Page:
VIX Instruments: Why Investing in Volatility is Volatile
by Justin Dove, Investment U Research
Wednesday, September 7, 2011
The VIX Index is all over the place in financial media these days. As most investors gather, the VIX is a volatility measure that looks to quantify fear in the markets.
Many media outlets report from time to time that the VIX, or the Chicago Board of Options Exchange (CBOE) Volatility Index, is heading towards record levels. Surely there are plenty of investors wondering how they can get a piece of the action.
When most stocks are falling, who wouldn’t want to capitalize on an index that seems to keep rising? After all, fear in the markets is one of the few things that’s becoming predictable.
The VIX is a statistic that can’t be traded. It’s a mathematical computation derived from S&P 500 options trades. The VIX looks to gauge how bullish investors are on the future by analyzing options activity.
In 2004, the CBOE allowed VIX futures contracts to be traded. Then, in 2006, the CBOE began trading options on the VIX. More recently, investment banks such as UBS (NYSE: UBS), Citigroup (NYSE: C) and Barclays PLC (NYSE: BCS) have created exchange-traded funds (ETFs) and exchange-traded notes (ETNs) that claim to track the VIX.
Understanding These VIX-Based Instruments
The first equity-traded instrument created to track the VIX Index was Barclays’ iPath S&P 500 VIX Short-Term Futures ETN (NYSE: VXX). An ETN is different from an ETF because it’s a debt instrument. There’s credit risk involved. Although it’s unlikely Barclays would default, it did happen to Lehman Brothers in 2008.
As implied by its name, the VXX tracks short-term futures, while the iPath S&P 500 VIX Mid-Term Futures ETN (NYSE: VXZ) tracks longer-termed VIX futures.
The chart above shows that the VXZ is a bit less volatile than the VXX. They show correlation, but both have incurred major losses in the past year.
When the VXX is compared to the VIX itself, things become more alarming.
While the correlation is apparent, it’s obvious that the VXX continues to diverge from the index it’s supposed to track. Surprisingly, this is how it’s designed. The VXX and VXZ are using the purchase of futures contracts. The time-value of money makes the futures contract more expensive when it’s purchased and less expensive when it’s redeemed. This phenomenon is called “contango.” Contango gives VIX futures a negative roll yield.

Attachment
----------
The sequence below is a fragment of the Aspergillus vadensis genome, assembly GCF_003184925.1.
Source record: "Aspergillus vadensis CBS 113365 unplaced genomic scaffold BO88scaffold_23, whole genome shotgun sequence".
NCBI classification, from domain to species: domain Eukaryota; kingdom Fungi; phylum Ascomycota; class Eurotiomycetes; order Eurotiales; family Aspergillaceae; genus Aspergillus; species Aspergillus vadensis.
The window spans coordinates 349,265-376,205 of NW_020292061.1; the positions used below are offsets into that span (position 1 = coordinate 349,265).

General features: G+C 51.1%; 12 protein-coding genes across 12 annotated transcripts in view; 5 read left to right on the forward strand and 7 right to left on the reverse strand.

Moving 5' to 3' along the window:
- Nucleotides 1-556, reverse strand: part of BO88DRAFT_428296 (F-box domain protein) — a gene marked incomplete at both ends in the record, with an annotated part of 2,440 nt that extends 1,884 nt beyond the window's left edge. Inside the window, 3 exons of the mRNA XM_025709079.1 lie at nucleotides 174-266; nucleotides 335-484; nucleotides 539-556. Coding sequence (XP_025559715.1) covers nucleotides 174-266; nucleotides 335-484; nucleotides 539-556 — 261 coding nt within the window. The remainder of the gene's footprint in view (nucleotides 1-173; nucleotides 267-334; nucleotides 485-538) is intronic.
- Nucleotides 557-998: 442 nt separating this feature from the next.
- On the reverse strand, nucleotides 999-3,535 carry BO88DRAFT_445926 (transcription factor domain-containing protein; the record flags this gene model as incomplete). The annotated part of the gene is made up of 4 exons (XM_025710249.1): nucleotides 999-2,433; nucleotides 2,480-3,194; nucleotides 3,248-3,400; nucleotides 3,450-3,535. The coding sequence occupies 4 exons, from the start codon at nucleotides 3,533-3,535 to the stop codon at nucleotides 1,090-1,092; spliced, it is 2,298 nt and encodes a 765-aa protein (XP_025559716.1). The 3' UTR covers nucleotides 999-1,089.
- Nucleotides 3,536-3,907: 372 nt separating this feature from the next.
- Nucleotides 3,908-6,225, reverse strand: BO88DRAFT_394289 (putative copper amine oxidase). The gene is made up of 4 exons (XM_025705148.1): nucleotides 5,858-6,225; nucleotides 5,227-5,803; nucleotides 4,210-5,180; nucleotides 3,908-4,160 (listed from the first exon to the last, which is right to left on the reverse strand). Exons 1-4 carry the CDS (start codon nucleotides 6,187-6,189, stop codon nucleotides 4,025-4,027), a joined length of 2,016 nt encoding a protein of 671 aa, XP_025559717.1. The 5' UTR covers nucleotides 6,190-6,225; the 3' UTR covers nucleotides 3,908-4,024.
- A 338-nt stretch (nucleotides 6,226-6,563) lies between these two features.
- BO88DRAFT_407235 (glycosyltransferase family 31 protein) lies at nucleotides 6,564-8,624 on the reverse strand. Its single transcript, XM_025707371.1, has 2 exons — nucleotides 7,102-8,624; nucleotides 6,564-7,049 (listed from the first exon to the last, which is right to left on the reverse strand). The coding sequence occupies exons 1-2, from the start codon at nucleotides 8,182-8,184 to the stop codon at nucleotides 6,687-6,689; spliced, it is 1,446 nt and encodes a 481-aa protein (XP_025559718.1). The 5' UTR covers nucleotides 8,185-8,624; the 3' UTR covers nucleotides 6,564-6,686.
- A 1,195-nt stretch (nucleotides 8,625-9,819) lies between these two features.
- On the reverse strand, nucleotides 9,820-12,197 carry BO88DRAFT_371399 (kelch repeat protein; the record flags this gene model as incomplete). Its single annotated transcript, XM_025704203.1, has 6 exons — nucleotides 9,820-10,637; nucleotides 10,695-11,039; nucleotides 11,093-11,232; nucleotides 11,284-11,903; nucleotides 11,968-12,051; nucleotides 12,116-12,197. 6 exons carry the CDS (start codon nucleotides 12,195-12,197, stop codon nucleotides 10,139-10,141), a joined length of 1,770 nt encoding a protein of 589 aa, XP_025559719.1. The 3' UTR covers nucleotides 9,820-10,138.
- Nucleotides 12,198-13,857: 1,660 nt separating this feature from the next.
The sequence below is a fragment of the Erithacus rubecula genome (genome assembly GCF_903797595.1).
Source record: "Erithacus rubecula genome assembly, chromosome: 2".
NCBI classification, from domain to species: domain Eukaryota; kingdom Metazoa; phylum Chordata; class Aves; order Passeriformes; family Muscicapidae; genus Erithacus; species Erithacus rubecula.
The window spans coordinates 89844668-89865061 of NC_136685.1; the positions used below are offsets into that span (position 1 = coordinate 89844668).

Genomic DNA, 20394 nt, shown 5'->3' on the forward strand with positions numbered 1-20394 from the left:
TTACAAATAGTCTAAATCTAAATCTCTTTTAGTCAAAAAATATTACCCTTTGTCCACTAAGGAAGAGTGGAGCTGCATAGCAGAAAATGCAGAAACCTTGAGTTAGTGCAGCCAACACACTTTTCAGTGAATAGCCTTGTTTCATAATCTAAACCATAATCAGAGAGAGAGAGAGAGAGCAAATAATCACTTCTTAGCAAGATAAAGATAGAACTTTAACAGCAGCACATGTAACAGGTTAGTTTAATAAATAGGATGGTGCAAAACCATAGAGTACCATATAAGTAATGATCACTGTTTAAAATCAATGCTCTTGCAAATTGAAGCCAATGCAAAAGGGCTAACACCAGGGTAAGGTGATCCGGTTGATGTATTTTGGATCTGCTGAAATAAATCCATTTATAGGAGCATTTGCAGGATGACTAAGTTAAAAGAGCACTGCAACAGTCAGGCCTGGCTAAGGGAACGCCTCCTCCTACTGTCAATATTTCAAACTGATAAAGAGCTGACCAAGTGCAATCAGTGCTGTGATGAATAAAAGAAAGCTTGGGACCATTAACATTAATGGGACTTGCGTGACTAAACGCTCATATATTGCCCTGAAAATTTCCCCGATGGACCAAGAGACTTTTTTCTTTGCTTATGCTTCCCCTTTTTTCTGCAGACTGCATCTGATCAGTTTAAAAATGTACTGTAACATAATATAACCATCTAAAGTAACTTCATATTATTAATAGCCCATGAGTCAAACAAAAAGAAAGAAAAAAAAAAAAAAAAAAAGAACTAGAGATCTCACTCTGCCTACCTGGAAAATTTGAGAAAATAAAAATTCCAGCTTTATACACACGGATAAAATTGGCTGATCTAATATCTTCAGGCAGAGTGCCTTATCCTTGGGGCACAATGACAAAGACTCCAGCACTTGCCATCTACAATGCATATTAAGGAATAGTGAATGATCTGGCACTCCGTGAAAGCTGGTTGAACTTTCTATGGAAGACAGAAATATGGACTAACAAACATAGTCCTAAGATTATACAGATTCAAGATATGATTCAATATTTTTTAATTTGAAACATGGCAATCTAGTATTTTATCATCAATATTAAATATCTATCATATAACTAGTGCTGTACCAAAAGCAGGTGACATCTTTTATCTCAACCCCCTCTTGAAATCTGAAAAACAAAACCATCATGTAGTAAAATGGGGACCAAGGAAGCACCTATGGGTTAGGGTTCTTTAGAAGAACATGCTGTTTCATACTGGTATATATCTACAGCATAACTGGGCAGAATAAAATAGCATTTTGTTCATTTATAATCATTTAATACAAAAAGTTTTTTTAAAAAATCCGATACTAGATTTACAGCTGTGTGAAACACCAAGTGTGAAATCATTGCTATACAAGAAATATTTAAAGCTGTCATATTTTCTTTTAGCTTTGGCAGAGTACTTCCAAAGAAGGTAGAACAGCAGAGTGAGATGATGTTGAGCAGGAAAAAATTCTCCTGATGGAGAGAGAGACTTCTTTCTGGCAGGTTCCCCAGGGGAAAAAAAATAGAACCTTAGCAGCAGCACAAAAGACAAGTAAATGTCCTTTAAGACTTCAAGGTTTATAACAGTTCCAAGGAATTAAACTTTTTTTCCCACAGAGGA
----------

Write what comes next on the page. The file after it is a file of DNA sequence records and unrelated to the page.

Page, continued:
Why VIX Instruments Are Not a Good Hedge
The point of diversification and asset allocation is to hedge investments so that large dips in some investments are eased by the performance of other investments. Precious metals and treasuries are examples of good hedges for stock investments. VIX instruments are not.
A study by the University of Reading’s ICMA Centre found that diversifying using volatility instruments could be hazardous. They stated that:
“Perfect foresight would seldom justify the purchase of VIX futures as a long equity diversification tool. Most of the time volatility’s negative carry and roll yield heavily erodes equity performance, and the only time volatility diversification is optimal is at the onset of a stock market crisis.”
The conclusion goes on to state that such stock market crises are hard to predict and relatively short in nature. Therefore, “by the time we are aware of a crisis it is usually too late to diversify into volatility.”
VIX Instruments Uses
While these instruments are just two examples of a slew of VIX-based equity instruments, similar problems exist across the board. It’s nearly impossible to track a statistic with an investment product. So if they aren’t useful for investors, what are these VIX instruments good for?
They’re useful for speculators and traders. Traders are more like gamblers than investors. Suppose a trader speculated that a piece of news would strike fear in the hearts of investors. He may enter a position in VelocityShares Daily 2x VIX ST ETN (NYSE: TVIX), which doubles the weight of movements in VIX futures.
There’s still an ultimate downward slope over the long term and large dips. But in volatile markets such as these, this type of instruments can go up in a hurry. People who time it right can make a pretty penny. However, many amateurs don’t have the time, knowledge, or resources to accurately time markets like this.
Safer Portfolio Hedges Than VIX Instruments
These volatility instruments are mainly for gamblers, not investors. Many people have played the market-timing game, and most fail. Instead of trying to play volatility, consider these safer portfolio hedges to uncertainty in the market.
- Precious metals – Gold gets most of the news, but silver, platinum and palladium are all bound to appreciate as people look for safer investments. Precious metals mining equities and ETFs are also cheaper, viable alternatives. Because precious metals ETFs, such as SPDR Gold Trust (NYSE: GLD) or iShares Silver Trust (NYSE: SLV), actually hold physical commodities, there’s no contango effect as in VIX futures instruments.
- Municipal Bonds – All interest rates are slumping for the foreseeable future, but the current yield on a 10-year municipal bond is about 2.3 percent. Add in the tax-free aspect and it’s closer to 3.2 percent. That’s much better than a CD or U.S. Treasury right now.
- Inverse S&P 500 ETFs – If you really want something in the portfolio that’ll counter the dips in the market, consider an inverse S&P 500 instrument. ProShares Short S&P 500 (NYSE: SH) moves exactly opposite to the S&P 500 Index. So when stocks are falling, a rise in this will help offset any losses.
These volatile times in the market are very trying for all investors. It’s natural to want to capitalize off of the volatility that we have all come to expect from the markets. But asset allocation and diversification are still the lowest maintenance and safest ways to get through these times.